Author’s Note: While working on this piece on Thursday night, news broke that President Trump and his wife had tested positive for coronavirus. This unexpected turn of events calls into question the future of the debate series this Election Season. Social media immediately lit up with people speculating whether Trump was being honest about his health status. On Friday morning, Sen. Mitch McConnell said that the debates should continue. We can’t say today what will happen. But one thing is certain: Joe Biden, as the adult in the room, will make his choices around debating and campaigning based on science, expert advice, and a regard for people’s safety—not just his own.
Even before the presidential debate had drawn to its painful and exhausting close on Tuesday night, people—from professional politicos to living room spectators—were suggesting there should be no more debates.
The Washington Post posted an op-ed up within hours from George Will: “The national interest—actually, national security—demands that the other two scheduled mortifications, fraudulently advertised as presidential debates, should be canceled: When a nation makes itself pathetic, the response of enemy nations is not sympathy.”
By the next day, many other journalists and social media personalities had spoken up. Frank Bruni, Joe Scarborough, Mika Brzezinski, Bill Kristol, April Ryan, Eric Boehlert, Larry Sabato, and Walter Shaub all implored Biden to refuse to participate in future debates.
They supplied an abundance of rationales, from weakening the nation in the eyes of our enemies, as Will wrote, to weakening our democracy in our own eyes, as Brzezinski tweeted: “No more debates, No more opportunities for Trump to debase American democracy.”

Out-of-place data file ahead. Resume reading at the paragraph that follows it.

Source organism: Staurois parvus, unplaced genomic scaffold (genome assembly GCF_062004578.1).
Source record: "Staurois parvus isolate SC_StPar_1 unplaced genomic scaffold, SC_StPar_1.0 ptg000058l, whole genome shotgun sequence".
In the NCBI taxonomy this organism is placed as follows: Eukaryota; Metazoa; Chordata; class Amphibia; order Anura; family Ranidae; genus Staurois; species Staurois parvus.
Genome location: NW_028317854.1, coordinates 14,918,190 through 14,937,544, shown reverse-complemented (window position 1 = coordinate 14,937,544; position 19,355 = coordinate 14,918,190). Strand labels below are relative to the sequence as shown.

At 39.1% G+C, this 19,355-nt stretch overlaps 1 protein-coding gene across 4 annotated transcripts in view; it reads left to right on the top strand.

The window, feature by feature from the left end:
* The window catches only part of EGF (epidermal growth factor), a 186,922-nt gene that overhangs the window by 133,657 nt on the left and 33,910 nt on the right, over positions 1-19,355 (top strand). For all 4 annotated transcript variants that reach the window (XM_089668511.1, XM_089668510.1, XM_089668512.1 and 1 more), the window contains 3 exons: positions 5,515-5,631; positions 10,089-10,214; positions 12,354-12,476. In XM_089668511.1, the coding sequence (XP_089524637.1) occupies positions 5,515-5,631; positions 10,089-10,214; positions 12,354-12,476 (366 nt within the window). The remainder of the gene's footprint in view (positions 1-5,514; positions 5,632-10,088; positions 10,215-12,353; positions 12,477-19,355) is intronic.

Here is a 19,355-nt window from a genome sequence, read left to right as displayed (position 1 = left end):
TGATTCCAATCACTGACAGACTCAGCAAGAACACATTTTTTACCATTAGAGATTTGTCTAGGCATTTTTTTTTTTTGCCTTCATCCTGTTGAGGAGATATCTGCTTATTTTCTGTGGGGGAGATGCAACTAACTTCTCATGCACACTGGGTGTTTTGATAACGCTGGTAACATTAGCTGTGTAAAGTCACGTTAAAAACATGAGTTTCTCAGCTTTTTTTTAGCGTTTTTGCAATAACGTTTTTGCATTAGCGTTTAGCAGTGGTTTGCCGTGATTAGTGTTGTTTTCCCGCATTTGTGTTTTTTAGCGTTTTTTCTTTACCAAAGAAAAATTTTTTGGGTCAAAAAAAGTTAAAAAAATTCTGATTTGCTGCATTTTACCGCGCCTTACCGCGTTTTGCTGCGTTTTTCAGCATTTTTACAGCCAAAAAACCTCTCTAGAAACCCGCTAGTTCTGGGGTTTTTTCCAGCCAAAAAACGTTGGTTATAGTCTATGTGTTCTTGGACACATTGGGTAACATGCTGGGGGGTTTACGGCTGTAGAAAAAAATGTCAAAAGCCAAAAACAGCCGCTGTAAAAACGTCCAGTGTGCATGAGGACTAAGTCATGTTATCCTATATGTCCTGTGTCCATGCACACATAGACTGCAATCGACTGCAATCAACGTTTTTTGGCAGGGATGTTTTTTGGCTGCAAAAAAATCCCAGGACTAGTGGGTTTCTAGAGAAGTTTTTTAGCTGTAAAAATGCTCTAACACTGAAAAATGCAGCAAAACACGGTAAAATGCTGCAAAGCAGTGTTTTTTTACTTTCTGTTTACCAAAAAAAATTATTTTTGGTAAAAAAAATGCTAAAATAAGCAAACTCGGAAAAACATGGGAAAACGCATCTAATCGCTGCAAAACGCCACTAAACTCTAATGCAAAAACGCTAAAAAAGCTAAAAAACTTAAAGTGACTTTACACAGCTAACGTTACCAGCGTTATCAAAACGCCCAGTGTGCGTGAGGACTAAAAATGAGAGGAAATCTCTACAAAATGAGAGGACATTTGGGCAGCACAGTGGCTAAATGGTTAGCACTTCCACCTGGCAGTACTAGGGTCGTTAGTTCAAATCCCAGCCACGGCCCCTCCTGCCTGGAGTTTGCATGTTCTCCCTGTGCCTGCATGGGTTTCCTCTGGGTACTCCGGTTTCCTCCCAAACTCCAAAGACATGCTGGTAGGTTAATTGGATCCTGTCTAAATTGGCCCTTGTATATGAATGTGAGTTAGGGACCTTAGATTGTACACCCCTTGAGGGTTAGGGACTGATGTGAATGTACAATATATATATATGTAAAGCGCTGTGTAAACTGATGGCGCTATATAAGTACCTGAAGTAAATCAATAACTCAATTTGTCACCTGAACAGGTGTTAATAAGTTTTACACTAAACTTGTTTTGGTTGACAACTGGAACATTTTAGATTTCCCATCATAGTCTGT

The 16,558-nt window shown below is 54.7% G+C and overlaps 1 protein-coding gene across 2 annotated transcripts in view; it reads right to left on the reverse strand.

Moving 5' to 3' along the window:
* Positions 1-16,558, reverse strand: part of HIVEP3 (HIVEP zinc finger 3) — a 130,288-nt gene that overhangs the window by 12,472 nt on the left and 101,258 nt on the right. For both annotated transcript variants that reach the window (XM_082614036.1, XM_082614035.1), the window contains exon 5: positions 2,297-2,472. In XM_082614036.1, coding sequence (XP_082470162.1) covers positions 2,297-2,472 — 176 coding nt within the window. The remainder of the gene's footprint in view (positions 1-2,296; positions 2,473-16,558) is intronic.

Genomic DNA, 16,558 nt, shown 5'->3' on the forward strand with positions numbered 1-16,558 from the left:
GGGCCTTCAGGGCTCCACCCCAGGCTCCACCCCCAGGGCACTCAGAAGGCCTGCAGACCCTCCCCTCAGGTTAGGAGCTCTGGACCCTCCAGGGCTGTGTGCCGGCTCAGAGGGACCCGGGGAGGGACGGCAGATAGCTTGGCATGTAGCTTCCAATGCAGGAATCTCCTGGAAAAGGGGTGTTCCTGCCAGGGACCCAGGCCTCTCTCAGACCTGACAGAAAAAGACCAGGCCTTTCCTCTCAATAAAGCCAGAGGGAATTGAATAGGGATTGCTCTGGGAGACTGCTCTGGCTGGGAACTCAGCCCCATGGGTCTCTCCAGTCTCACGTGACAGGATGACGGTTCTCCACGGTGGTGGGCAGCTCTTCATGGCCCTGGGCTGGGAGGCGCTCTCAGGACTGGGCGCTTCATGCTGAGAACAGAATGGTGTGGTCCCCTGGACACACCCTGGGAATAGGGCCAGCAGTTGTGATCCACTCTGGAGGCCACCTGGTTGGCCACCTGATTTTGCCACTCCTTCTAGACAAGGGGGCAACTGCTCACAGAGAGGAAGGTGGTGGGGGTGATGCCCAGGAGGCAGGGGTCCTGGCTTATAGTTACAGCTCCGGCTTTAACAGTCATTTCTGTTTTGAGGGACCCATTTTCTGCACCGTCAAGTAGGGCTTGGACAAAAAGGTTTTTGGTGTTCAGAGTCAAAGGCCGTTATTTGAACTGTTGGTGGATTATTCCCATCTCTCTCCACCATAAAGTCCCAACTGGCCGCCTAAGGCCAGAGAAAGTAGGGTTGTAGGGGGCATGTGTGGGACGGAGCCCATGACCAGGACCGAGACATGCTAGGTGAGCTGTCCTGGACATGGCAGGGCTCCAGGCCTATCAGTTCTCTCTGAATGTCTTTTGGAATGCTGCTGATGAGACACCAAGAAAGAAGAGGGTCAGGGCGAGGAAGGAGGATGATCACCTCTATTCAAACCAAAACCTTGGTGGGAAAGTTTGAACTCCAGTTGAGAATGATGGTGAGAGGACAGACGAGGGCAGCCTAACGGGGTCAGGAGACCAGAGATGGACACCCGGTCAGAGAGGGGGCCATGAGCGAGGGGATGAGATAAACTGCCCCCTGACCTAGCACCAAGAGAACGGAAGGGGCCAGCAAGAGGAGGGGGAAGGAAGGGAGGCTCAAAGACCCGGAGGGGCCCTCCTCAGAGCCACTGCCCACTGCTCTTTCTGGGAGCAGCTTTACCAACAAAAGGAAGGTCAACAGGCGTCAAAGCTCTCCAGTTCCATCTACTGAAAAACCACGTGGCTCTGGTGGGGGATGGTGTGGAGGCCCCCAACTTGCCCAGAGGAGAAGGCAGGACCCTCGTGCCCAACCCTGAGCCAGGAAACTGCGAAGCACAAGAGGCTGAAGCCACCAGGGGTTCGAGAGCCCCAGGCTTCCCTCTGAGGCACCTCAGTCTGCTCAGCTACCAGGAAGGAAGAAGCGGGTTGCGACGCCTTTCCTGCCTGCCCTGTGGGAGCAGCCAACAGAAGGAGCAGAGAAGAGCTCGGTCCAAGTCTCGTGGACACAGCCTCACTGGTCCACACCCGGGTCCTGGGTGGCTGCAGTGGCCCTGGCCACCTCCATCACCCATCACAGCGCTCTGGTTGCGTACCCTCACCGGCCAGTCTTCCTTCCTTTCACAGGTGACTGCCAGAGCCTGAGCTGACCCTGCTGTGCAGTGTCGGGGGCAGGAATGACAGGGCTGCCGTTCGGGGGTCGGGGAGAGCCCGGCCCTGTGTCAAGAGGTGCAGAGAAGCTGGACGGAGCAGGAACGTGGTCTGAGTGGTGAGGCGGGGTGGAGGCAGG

Boehlert cautioned that while the press would dub the event a failure, “they’re going to couch it in Both Sides language, suggesting Biden was somehow at all responsible for the national embarrassment, when it was entirely Trump’s doing.”
Lawmakers chimed in as well, worrying that the whole messy spectacle would turn Americans off of the presidential election process entirely. Biden himself called it a “national embarrassment.”
And New York Times’ columnist Bruni wrote: “They [the voters] have all the information they need to decide whether they want another four years of Trump. Giving him more time in front of a national television audience isn’t a route to clarity. It’s an expressway to autocracy, because his performance on Tuesday night proved that he will use these showcases to subvert democracy.”
Simply put, Trump is doing what he does best: he is stirring s*** up, and he’ll just do it again, given the chance. Specifically, rallying a white supremacist group with the words “stand back and stand by.”
A white militia uprising notwithstanding, there are plenty of reasons for Biden to follow through on the debate. He can explain his plans—because, unlike Trump, he actually has them—to the American public. He also appears all the more presidential in contrast to Trump, who one member of Frank Lutz’s post-debate focus group likened to a “crackhead.”